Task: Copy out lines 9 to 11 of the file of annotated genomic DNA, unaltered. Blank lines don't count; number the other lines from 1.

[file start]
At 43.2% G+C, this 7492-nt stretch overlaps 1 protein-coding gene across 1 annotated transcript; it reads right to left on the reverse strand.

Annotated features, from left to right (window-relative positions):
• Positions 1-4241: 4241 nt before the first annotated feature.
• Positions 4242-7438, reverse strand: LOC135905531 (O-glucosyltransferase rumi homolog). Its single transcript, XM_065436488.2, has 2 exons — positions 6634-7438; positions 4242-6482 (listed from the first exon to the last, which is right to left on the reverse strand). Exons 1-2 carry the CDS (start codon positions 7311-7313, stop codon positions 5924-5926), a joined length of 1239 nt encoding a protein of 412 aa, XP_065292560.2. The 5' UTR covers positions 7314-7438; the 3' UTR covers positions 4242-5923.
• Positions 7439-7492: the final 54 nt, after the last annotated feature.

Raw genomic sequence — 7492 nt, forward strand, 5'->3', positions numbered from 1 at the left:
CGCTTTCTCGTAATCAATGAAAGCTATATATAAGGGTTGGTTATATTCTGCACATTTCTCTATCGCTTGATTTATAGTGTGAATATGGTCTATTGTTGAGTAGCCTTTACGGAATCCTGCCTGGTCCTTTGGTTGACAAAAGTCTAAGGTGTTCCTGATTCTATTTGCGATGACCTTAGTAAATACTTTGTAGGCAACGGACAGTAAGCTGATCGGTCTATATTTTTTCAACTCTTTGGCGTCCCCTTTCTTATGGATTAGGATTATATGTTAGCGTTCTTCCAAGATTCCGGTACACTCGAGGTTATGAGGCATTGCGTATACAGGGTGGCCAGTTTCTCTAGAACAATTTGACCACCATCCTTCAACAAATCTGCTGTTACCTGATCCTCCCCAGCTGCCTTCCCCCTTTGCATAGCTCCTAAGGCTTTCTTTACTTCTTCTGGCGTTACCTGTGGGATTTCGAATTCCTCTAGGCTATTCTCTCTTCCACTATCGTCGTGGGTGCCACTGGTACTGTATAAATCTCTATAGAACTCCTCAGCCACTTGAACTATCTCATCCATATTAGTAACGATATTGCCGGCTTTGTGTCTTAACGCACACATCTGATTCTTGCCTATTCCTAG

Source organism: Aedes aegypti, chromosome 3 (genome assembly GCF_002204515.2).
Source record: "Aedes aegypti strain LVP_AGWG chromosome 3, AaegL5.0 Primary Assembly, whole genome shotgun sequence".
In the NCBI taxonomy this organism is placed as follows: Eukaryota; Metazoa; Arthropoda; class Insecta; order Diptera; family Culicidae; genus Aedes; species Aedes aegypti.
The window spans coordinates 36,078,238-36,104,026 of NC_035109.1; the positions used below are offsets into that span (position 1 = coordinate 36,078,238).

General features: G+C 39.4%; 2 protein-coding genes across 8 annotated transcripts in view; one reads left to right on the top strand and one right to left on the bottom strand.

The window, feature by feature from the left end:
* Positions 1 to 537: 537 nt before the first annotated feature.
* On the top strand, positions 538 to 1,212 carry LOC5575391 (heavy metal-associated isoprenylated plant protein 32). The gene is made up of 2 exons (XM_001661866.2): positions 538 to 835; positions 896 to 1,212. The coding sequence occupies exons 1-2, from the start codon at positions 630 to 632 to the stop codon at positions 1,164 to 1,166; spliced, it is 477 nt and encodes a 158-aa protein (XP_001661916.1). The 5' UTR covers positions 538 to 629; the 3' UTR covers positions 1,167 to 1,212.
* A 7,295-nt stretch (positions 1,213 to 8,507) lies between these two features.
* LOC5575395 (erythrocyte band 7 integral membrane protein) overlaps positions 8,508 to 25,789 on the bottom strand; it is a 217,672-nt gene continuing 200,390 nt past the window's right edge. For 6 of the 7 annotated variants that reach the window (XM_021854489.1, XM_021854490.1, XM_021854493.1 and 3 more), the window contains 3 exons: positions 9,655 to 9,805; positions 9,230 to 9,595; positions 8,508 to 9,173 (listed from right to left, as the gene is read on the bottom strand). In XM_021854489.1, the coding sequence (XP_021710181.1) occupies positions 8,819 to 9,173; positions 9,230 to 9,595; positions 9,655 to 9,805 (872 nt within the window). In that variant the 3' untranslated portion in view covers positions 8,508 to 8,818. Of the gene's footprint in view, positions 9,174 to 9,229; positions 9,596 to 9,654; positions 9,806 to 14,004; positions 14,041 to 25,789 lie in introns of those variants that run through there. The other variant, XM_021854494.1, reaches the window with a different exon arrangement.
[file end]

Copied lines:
Source record: "Aedes aegypti strain LVP_AGWG chromosome 3, AaegL5.0 Primary Assembly, whole genome shotgun sequence".
In the NCBI taxonomy this organism is placed as follows: Eukaryota; Metazoa; Arthropoda; class Insecta; order Diptera; family Culicidae; genus Aedes; species Aedes aegypti.
The window spans coordinates 36,078,238-36,104,026 of NC_035109.1; the positions used below are offsets into that span (position 1 = coordinate 36,078,238).